March 29, 2011

False Teacher Traits, 3

These are grumblers, finding fault, following after their own lusts; they speak arrogantly, flattering people for the sake of gaining an advantage. Jude 16

Sometimes you have to hit a nail several times before you’re really confident it will hold. You want the nail driven extra, extra deep because whatever it’s holding simply must not fall down. So, if you’re hanging your great-great-grandmother’s family heirloom decorative mirror, you’re probably going to make sure the nail that holds it in place is driven extra well. You’re going to hit it several times.

And sometimes the Bible is like that, too. Sometimes the biblical authors seem to hit the same nail again, and again, and again. Because there are certain biblical concepts that simply must not fall to the ground. And so the authors hit the same nail and say the same thing over, and over, and over again. And such is the case with Jude. He keeps coming back, time after time, to the false teachers and their characteristics. For, evidently, he really, really wants his readers to get it. He wants to make sure they can see and smell a heretic from a mile away. This biblical concept simply cannot fall to the ground … for, if it does, then some of Jude’s hearers will fall into hell, having been tripped up by the snares of the false teachers who have crept in among them.

So, with that in mind, bear with Jude as he hits the same nail a third time; as he rattles off another list of ways we can recognize the false teachers. Here in verse 16, he gives five of them. Let’s think each trait over, briefly ...

First, false teachers are characterized by grumbling. “These are grumblers” Jude says. They complain. They murmur. Why? Because they want everything their way. They are self-seeking divas. They are building an empire for themselves, not for God. And so, when things don’t go exactly the way they want; when people don’t fall in line, the whining begins!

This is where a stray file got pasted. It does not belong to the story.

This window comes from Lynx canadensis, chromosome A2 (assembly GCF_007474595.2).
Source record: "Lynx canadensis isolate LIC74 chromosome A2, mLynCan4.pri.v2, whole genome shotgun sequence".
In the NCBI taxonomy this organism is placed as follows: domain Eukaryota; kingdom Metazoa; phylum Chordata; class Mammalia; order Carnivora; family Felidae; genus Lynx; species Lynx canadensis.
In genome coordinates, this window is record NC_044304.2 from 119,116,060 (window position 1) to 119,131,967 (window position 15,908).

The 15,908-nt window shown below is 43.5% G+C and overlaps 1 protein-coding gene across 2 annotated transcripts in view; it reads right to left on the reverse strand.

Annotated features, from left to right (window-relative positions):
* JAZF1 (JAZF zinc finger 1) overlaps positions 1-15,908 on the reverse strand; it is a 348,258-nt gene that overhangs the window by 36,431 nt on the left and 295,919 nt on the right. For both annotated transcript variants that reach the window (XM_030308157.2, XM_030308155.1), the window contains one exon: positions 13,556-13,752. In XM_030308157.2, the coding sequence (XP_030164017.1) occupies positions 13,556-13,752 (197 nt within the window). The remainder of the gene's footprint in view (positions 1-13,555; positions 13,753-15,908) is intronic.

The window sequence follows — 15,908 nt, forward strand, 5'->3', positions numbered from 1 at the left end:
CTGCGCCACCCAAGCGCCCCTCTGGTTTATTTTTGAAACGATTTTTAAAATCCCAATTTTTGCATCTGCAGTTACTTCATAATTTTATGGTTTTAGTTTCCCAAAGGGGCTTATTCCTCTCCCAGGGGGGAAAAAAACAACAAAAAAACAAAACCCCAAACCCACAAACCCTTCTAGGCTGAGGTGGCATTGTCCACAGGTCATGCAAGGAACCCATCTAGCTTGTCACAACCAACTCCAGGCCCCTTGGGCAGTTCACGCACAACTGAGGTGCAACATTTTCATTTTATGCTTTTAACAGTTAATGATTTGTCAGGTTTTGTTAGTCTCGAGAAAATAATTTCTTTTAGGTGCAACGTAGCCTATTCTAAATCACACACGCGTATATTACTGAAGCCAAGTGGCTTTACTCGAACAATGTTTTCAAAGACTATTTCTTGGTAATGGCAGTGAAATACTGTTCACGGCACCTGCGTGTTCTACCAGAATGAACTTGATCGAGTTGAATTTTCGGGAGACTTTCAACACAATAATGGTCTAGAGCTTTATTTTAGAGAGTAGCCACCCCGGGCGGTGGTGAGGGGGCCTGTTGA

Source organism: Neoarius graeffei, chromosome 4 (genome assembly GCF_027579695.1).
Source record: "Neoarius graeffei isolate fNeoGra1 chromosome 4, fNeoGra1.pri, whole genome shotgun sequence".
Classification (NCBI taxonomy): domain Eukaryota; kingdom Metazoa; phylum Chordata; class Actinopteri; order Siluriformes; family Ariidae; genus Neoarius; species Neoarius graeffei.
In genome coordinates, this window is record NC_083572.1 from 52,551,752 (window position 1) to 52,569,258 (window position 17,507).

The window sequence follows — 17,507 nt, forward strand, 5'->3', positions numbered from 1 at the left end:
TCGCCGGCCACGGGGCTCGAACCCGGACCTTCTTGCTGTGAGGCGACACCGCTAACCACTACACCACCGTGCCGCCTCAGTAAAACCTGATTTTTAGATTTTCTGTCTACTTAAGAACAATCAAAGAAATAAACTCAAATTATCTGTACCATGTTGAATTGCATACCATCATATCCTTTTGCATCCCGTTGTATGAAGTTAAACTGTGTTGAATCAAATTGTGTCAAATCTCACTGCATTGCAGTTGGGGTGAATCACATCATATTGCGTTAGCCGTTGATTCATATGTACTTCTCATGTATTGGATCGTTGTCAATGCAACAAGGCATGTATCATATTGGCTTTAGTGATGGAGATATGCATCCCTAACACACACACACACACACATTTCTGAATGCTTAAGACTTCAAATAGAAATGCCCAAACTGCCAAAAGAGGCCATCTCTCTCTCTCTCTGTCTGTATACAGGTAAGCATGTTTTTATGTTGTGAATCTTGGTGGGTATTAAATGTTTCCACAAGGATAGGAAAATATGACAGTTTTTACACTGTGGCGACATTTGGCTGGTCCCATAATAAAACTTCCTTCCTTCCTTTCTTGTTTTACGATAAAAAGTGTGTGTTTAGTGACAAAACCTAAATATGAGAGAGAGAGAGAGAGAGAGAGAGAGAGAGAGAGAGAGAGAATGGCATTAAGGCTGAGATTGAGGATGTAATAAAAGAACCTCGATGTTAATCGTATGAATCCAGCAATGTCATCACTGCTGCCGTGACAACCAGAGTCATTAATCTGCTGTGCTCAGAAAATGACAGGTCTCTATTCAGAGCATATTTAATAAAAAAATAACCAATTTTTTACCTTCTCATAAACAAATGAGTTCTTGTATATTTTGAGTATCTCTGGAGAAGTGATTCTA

Second, false teachers are characterized by accusing, or “finding fault”. This goes hand-in-hand with the previous point. When things don’t go according to their master plan, it can’t possibly be because they themselves are at fault; or because God is simply not blessing their heresy. No, it’s always someone else. And the offender has to be found out, so he can be rooted out or brought into line.

Third, false teachers are characterized by lusting. They follow after “their own lusts.” Again, the whole reason they are in ministry is to build a personal kingdom. Because, if you have power over people, then you can usually get what you want – the right car, the right salary package, the right women, and so on. And, yes, there are pastors that do this today! They have turned their pulpit into a throne … and are able to get away with opulence and even sexual sin because they have built an empire in which they are above the law.

Fourth, false teachers are characterized by boasting. “They speak arrogantly.” This is all part of the propaganda. In order to build up their control and authority; in order to increase their personal capital with their hearers … sermons, church events, anniversary celebrations, and so on are carefully contrived to make the pastor more and more of a celebrity; more and more of a demigod and a superman. Sometimes it’s his gifts that are accentuated. Other times it’s his learning. Sometimes it’s his ‘command’ over the spirits that is flaunted. And things like clothing and appearance all come under consideration as well. ‘How can I make myself appear to be as superhuman as possible?’ is the question these men are often asking themselves, even if subconsciously.

Fifth, false teachers are characterized by flattering. Some people won’t fall in line and worship the pastor simply because he appears to be almost a demigod. No, they’re not going to fall in line that easily. And what they need is a little flattering; a few extra pats on the back. And false teachers are almost always glad to give it. But this is not a pastor encouraging his people. It’s “flattering people for the sake of gaining an advantage.” Because, again, the false teacher’s goal is often to build a little kingdom for himself. And if he has to butter a few people up in order to do so, so be it!

Now what’s the summary? False teachers are in it for themselves. That’s why they boast and flatter – to gain the adulation of their hearers. That’s why they grumble and accuse – to make anyone who dares oppose them look like either a buffoon or a renegade who opposes ‘God’s anointed.’ All of it is because of lust – a lust for power, and praise, and fame, and all the sensual pleasures that come with such things. So be careful of celebrity preachers. And be careful, too, of men who are not so famous … but whose actions and attitudes make it very clear that they’re dying to be so. God’s teachers build God’s kingdom. False teachers build their own.

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